MOST people don’t give "two hoots” about Scottish independence as they go about their lives, the SNP’s deputy leader at Westminster has said.

Kirsty Blackman, who is also her party’s economy spokesman in the Commons, said the constitution was a decidedly low priority for many voters.

Ms Blackman, 31, who was elected MP for Aberdeen North in 2015, made the comments in an interview with the Guardian, which said she was reluctant to discuss independence.

She told the newspaper: “I don’t think most folk in their daily lives give two hoots about whether Scotland is a member of the union.

“The constitutional issues are not the biggest concern for an awful lot of people and, in fact, I very rarely talk about Scottish independence in the chamber, because I talk about things that matter to the people of Aberdeen.”

After calling a second independence referendum in March, Nicola Sturgeon was forced to “reset” her plan when the SNP lost a third of its MPs in the snap general election.

She admitted it had “undoubtedly” been a factor in the SNP defeats, which included former leader Alex Salmond in Gordon and Westminster leader Angus Robertson in Moray.

The First Minister deferred a decision on the timing of another referendum until late 2018, while her party abandoned a drive to raise £1m for a fresh campaign.

Opposition parties said Ms Blackman had spoken the truth about voter fatigue on the issue.

A Scottish Conservative spokesman said: "This is a rare but welcome bit of self-awareness from an SNP politician.

"She is absolutely right to say that independence is of little interest to the vast majority of Scots who just want a government that gets on with the day job.

“It's to be hoped that this is a sign of things to come from the SNP in 2018."

Labour MSP James Kelly said: "It’s welcome to hear an SNP MP wanting to discuss matters other than the constitution. 

“Perhaps she could have a word with her colleagues in Holyrood, who have spent a decade in government neglecting public services while obsessed with breaking up the United Kingdom.”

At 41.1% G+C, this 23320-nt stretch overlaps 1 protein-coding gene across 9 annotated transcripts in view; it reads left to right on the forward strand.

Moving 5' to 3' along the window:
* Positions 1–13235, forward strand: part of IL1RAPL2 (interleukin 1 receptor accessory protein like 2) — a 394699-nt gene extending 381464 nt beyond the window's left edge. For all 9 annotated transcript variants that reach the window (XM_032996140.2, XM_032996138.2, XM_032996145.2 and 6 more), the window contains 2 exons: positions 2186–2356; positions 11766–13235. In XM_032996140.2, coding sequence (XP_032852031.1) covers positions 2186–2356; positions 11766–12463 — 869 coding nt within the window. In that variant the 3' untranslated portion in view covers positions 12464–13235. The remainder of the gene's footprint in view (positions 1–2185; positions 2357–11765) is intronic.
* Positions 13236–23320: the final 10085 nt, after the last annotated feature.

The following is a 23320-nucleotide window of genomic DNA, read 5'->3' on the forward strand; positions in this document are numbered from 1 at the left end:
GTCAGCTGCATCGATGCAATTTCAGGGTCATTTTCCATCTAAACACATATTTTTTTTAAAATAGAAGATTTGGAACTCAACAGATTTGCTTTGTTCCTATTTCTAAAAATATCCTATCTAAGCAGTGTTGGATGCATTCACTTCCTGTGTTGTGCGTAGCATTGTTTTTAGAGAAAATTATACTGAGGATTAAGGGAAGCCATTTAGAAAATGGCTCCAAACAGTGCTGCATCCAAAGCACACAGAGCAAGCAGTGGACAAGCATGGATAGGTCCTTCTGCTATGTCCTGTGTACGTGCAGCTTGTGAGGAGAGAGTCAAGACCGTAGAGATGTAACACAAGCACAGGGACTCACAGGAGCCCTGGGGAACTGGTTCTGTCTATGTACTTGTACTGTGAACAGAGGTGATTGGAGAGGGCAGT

Liberal Democrat MP Jo Swinson added: "People want to see real improvements to their lives. Instead of the SNP's endless obsession with independence, SNP ministers should focus on issues they have long neglected, such as ending the appalling long waits for mental health treatment and reversing the slipping performance of Scottish education."

Asked specifically about the comments on the constitution, an SNP spokesperson said: "As Kirsty Blackman rightly pointed out, people across the country face very real day-to-day concerns thanks to Tory mismanagement of the economy - with wages stagnant and bills rising. 

"Scotland will be better off having the real powers to tackle these issues - but in the meantime SNP MPs will continue to hold the UK government to account on their abject failures."

Ms Blackman’s constituency is the Westminster equivalent of the Holyrood seat of Aberdeen Donside, which is held by the SNP’s Mark McDonald.

Mr McDonald resigned as childcare minister in November amid allegations about his conduct and is currently the subject of a slow-moving sleaze investigation by SNP HQ.

Although Ms Blackman did not mention Mr McDonald by name, she said all efforts should be made to stamp out sexual harassment in politics and now rejected hugs in the workplace.

She said: “We have got this massive opportunity to change culture now.

“We can change culture in the House of Commons, we can change culture across society, if we take this opportunity – so I don’t think we should let this go quiet.

“I think there were a lot of people who came out and said: ‘We’ve got zero tolerance of this,’ and then it kind of fizzled a bit. I would like to see this stay on the agenda - I would like this to stay as something that we’re talking about on a regular basis.”

She added: “Somebody that I met, we had a conversation about whether or not they would give me a hug - and actually I don’t particularly want people to hug me. “If somebody goes to hug me and I don’t want them to hug me, I should say: ‘Excuse me, I’d rather shake hands.’

“If we keep talking about it when it comes to more minor things like hugging, then maybe they will check themselves and they will think more carefully before they lunge in and snog someone.”

Ms Blackman also said the SNP needed to “keep doing new and exciting things” after a decade in government.

She said: “Keeping interest in a political movement is difficult for all parties, and it’s something that every party grapples with. We need to keep doing new and exciting things; we need to keep being progressive. We need to continue being a competent party of government, and we need to keep giving people things to look forward to.”